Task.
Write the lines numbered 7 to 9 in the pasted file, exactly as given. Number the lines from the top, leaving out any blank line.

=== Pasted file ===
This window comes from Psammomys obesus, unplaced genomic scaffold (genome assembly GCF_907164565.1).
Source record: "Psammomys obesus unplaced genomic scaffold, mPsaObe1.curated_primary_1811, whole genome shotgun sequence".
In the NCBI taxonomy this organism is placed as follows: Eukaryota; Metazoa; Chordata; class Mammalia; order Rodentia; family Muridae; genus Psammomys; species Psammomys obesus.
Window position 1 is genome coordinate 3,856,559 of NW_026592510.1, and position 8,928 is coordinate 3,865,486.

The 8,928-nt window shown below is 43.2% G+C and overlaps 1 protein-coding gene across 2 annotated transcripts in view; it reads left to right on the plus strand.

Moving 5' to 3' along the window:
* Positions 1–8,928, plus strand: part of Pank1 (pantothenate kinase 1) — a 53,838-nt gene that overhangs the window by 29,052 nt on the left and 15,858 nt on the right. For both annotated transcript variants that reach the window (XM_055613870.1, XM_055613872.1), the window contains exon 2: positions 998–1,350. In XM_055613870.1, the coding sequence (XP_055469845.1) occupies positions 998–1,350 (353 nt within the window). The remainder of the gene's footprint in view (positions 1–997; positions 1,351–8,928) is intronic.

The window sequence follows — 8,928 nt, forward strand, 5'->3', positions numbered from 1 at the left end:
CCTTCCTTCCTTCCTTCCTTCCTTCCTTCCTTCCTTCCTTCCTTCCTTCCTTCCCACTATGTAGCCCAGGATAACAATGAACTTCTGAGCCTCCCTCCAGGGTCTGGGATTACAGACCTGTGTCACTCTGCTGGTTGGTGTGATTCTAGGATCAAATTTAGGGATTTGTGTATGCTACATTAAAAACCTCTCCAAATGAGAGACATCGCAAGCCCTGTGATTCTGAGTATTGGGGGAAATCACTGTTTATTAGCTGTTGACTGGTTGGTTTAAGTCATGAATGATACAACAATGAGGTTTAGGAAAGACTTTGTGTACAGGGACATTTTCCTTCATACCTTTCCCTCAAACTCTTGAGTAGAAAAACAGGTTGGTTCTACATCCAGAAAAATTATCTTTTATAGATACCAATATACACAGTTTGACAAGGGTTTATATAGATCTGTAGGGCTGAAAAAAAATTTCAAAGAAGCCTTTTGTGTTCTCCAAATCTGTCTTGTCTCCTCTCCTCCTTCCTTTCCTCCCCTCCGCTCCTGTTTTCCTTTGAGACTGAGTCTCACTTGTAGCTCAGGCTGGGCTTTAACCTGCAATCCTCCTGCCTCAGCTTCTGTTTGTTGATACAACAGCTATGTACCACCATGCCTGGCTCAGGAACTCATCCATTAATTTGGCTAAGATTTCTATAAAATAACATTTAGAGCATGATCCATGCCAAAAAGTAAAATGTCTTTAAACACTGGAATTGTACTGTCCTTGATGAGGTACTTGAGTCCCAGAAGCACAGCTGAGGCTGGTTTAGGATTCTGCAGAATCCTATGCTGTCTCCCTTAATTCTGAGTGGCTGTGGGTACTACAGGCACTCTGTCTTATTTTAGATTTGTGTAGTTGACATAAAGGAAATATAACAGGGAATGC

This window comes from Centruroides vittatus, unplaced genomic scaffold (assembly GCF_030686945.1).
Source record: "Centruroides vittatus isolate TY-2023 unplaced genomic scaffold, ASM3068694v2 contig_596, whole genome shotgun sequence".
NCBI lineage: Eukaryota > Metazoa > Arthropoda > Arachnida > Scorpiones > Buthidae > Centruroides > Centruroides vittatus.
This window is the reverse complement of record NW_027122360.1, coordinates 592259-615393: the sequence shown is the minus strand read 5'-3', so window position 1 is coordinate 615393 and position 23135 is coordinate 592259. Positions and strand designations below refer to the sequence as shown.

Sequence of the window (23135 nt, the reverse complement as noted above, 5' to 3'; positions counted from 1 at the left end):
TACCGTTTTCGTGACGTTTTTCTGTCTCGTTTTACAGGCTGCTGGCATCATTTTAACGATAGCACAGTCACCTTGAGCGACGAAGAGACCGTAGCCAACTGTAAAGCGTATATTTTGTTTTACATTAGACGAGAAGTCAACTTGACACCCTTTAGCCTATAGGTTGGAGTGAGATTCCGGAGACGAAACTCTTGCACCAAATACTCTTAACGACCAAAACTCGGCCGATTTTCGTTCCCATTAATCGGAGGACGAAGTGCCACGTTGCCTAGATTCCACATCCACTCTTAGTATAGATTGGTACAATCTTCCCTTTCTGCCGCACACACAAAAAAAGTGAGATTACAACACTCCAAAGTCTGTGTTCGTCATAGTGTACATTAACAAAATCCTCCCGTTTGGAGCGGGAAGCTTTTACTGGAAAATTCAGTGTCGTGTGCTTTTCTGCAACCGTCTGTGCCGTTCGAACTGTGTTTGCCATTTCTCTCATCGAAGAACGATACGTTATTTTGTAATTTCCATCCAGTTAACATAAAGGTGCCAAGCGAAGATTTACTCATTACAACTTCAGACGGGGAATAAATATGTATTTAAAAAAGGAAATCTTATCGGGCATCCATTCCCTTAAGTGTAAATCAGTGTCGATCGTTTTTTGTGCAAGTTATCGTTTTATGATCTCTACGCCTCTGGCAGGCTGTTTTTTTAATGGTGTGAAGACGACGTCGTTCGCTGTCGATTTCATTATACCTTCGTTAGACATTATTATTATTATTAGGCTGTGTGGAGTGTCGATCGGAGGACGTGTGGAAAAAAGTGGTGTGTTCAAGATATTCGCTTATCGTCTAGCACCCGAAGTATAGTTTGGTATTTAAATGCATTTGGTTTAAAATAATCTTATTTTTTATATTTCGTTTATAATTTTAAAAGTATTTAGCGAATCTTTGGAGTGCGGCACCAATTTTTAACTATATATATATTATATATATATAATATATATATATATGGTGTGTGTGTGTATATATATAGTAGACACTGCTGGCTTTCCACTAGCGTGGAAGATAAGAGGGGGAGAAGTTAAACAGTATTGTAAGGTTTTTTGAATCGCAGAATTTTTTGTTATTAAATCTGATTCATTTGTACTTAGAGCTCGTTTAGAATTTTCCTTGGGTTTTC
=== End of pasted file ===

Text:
* Positions 1–8,928, plus strand: part of Pank1 (pantothenate kinase 1) — a 53,838-nt gene that overhangs the window by 29,052 nt on the left and 15,858 nt on the right. For both annotated transcript variants that reach the window (XM_055613870.1, XM_055613872.1), the window contains exon 2: positions 998–1,350. In XM_055613870.1, the coding sequence (XP_055469845.1) occupies positions 998–1,350 (353 nt within the window). The remainder of the gene's footprint in view (positions 1–997; positions 1,351–8,928) is intronic.

The window sequence follows — 8,928 nt, forward strand, 5'->3', positions numbered from 1 at the left end:
CCTTCCTTCCTTCCTTCCTTCCTTCCTTCCTTCCTTCCTTCCTTCCTTCCTTCCCACTATGTAGCCCAGGATAACAATGAACTTCTGAGCCTCCCTCCAGGGTCTGGGATTACAGACCTGTGTCACTCTGCTGGTTGGTGTGATTCTAGGATCAAATTTAGGGATTTGTGTATGCTACATTAAAAACCTCTCCAAATGAGAGACATCGCAAGCCCTGTGATTCTGAGTATTGGGGGAAATCACTGTTTATTAGCTGTTGACTGGTTGGTTTAAGTCATGAATGATACAACAATGAGGTTTAGGAAAGACTTTGTGTACAGGGACATTTTCCTTCATACCTTTCCCTCAAACTCTTGAGTAGAAAAACAGGTTGGTTCTACATCCAGAAAAATTATCTTTTATAGATACCAATATACACAGTTTGACAAGGGTTTATATAGATCTGTAGGGCTGAAAAAAAATTTCAAAGAAGCCTTTTGTGTTCTCCAAATCTGTCTTGTCTCCTCTCCTCCTTCCTTTCCTCCCCTCCGCTCCTGTTTTCCTTTGAGACTGAGTCTCACTTGTAGCTCAGGCTGGGCTTTAACCTGCAATCCTCCTGCCTCAGCTTCTGTTTGTTGATACAACAGCTATGTACCACCATGCCTGGCTCAGGAACTCATCCATTAATTTGGCTAAGATTTCTATAAAATAACATTTAGAGCATGATCCATGCCAAAAAGTAAAATGTCTTTAAACACTGGAATTGTACTGTCCTTGATGAGGTACTTGAGTCCCAGAAGCACAGCTGAGGCTGGTTTAGGATTCTGCAGAATCCTATGCTGTCTCCCTTAATTCTGAGTGGCTGTGGGTACTACAGGCACTCTGTCTTATTTTAGATTTGTGTAGTTGACATAAAGGAAATATAACAGGGAATGC